One of the most significant upgrades in Lemuria is to how the Automated Market Maker (AMM) calculates prices. The previous Siren AMM used a popular Black-Scholes approximation that matches the full Black-Scholes pricing model fairly well at-the-money. However, under the approximation model in- and out-of-the money options were often overpriced, sometimes by 10x and more.
This limitation of the Black-Scholes approximation created several negative consequences:
First, Out-of-the-Money (OTM) options were highly overpriced. This expensive pricing made these options unattractive versus options that could be purchased on centralized platforms such as Deribit. Second, At-the-Money (ATM) options were underpriced compared to In-the-Money (ITM) options.
These discrepancies led to enhanced returns from “scalping” the AMM — i.e. buying during price dips and selling quickly after if the underlying asset price went up. Meanwhile, if the underlying asset price went down, overpriced OTM options protected trader’s losses, because the AMM will always buy back options sold to it by traders.
In other words, on previous versions of Siren buying ATM options and selling them back used to pay too much money without enough risk, i.e. carried a higher expected return that it should have, when compared to a fairly-priced options curve.
In Lemuria, these issues are mitigated by using a full Black-Scholes model instead of an approximation. Implementing the full on-chain model required significant engineering lift which took many months to perfect, and we’re very proud of all the work of our engineering contributors.
Previously, traders that wanted to buy DeFi options using Siren were putting their desire to trade decentralized contracts or unusual assets over their desire for a strictly competitive price. With the changes released in Lemuria, Siren will now be attractive to traders not only on an asset or a decentralized basis, but also on price.
A Sophisticated Volatility Oracle for Greater Decentralization
The Black-Scholes pricing calculation relies on a measure of Implied Volatility (IV) in order to effectively price options. The previous version used an IV parameter that was set manually using an off-chain oracle. Using a centralized source for such a critical piece of the Siren infrastructure was a long-term security risk and also significantly raised operational overhead. Also, an infrequent update schedule led to delayed pricing that didn’t respond to real-time changes in market volatility.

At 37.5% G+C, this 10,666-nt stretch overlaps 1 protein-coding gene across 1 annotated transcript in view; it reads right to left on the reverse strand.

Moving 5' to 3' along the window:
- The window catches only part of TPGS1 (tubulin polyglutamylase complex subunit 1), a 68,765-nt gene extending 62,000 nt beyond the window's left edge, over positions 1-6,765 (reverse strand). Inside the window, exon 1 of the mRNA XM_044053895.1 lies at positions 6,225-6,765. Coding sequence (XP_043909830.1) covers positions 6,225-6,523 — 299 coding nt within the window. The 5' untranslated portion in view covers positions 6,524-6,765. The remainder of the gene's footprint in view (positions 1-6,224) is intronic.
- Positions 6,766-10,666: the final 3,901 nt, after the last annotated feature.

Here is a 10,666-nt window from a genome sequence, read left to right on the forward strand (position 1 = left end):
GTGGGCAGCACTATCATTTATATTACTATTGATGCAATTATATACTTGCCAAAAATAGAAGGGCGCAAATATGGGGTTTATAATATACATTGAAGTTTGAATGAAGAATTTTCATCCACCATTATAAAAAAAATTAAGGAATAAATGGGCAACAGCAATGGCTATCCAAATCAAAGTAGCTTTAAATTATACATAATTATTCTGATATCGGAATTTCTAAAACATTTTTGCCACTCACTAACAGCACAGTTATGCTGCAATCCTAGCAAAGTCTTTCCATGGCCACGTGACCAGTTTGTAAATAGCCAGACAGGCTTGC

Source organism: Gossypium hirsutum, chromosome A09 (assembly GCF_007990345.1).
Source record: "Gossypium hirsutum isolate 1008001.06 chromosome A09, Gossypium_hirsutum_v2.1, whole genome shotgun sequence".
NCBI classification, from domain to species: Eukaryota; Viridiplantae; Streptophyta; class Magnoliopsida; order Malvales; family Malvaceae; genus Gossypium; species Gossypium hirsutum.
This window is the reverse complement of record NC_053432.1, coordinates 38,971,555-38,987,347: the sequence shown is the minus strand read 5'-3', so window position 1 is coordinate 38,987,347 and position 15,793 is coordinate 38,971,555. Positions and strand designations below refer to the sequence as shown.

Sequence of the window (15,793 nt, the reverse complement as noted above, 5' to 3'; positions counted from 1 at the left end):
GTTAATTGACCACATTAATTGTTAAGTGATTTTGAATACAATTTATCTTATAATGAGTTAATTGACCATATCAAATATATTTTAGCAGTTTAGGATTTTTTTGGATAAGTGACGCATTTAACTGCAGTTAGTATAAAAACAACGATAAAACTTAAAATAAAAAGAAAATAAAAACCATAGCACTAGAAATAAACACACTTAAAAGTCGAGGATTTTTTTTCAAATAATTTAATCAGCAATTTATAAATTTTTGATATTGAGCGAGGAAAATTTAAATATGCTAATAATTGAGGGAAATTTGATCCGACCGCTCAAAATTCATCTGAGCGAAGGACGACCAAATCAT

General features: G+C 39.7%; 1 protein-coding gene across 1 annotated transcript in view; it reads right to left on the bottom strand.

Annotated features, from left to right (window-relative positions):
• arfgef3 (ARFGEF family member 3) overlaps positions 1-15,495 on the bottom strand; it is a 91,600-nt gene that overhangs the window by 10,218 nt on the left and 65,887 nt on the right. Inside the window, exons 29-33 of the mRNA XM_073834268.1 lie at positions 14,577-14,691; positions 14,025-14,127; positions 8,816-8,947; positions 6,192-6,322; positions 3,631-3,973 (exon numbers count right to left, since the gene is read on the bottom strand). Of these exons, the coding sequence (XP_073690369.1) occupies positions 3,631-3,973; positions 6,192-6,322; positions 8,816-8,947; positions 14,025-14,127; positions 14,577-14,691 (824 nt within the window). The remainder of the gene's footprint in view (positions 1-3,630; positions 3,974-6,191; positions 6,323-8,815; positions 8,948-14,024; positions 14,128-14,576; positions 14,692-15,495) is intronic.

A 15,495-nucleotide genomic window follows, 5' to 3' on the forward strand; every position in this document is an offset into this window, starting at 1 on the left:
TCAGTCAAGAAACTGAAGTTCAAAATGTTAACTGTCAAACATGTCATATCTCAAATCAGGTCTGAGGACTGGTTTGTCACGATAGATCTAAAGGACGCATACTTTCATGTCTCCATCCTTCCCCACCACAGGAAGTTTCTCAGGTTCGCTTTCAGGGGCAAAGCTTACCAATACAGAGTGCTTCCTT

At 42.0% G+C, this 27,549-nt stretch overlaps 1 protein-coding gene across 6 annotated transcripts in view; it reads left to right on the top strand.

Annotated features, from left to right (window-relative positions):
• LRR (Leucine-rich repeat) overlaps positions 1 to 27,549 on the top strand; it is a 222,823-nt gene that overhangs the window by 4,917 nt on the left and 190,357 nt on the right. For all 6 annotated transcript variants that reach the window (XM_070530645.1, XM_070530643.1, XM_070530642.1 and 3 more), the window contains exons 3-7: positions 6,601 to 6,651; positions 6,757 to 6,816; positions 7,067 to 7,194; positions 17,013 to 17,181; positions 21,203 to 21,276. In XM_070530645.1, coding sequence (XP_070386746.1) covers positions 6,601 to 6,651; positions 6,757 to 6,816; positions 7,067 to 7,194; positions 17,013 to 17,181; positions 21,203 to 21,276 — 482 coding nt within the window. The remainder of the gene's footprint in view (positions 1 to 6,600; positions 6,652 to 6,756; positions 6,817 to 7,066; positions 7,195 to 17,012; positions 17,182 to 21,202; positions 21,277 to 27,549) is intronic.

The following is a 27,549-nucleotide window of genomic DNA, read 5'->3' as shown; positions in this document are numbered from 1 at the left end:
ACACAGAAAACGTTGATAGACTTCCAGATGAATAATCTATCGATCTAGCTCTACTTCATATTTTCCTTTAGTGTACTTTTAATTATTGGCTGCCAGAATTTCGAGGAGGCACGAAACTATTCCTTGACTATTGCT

The measure of IV used in Lemuria is sourced fully on-chain via the VolatilityOracle contract. Using an on-chain oracle allows protocol options pricing to respond to market volatility in real time, which improves pricing for traders, and brings Siren ever closer to achieving a fully-decentralized, highly-scalable protocol that can function like the Uniswap of crypto options.
Auto Series Creation for Abundant Trading
Siren is constantly cycling through options contracts as existing options expire and need to be replaced. As a decentralized product, Siren creates options using on-chain smart contracts, which means new smart contracts need to be continuously deployed for traders to be able to buy new series.
In previous versions of Siren, many options contracts were deployed manually by Siren contributors every single week. This implementation created significant operational overhead — every time Siren added a new asset, an ongoing set of tasks needed to be performed to maintain series for it. The human bottleneck limited how many series we could offer, assets we could list, and chains on which we could launch.
This limitation prevented traders from selecting the precise expiration date or exercise price series they wanted to trade, since they could only trade what was manually added, and as the underlying price of an asset moved during the term of a contract, contributors needed to manually add more relevant strikes to keep up with the price.
In the new release of Siren Lemuria, series will be created on the fly. If a trader wishes to buy an option series which wasn’t yet added to the protocol, it will be added automatically. Traders will now have a plethora of series available to trade at any time, and Siren will no longer be operationally constrained in the number of assets on which options are offered.
With the auto-creation feature, Siren is approaching the day in which the protocol becomes truly permissionless and options markets for new assets will be added by anyone, on any compatible chain.
The new protocol release not only has a lot for traders to be excited about but also has benefits for LPs, so stay tuned for Part 2 of this series on upgrades coming to Siren Lemuria!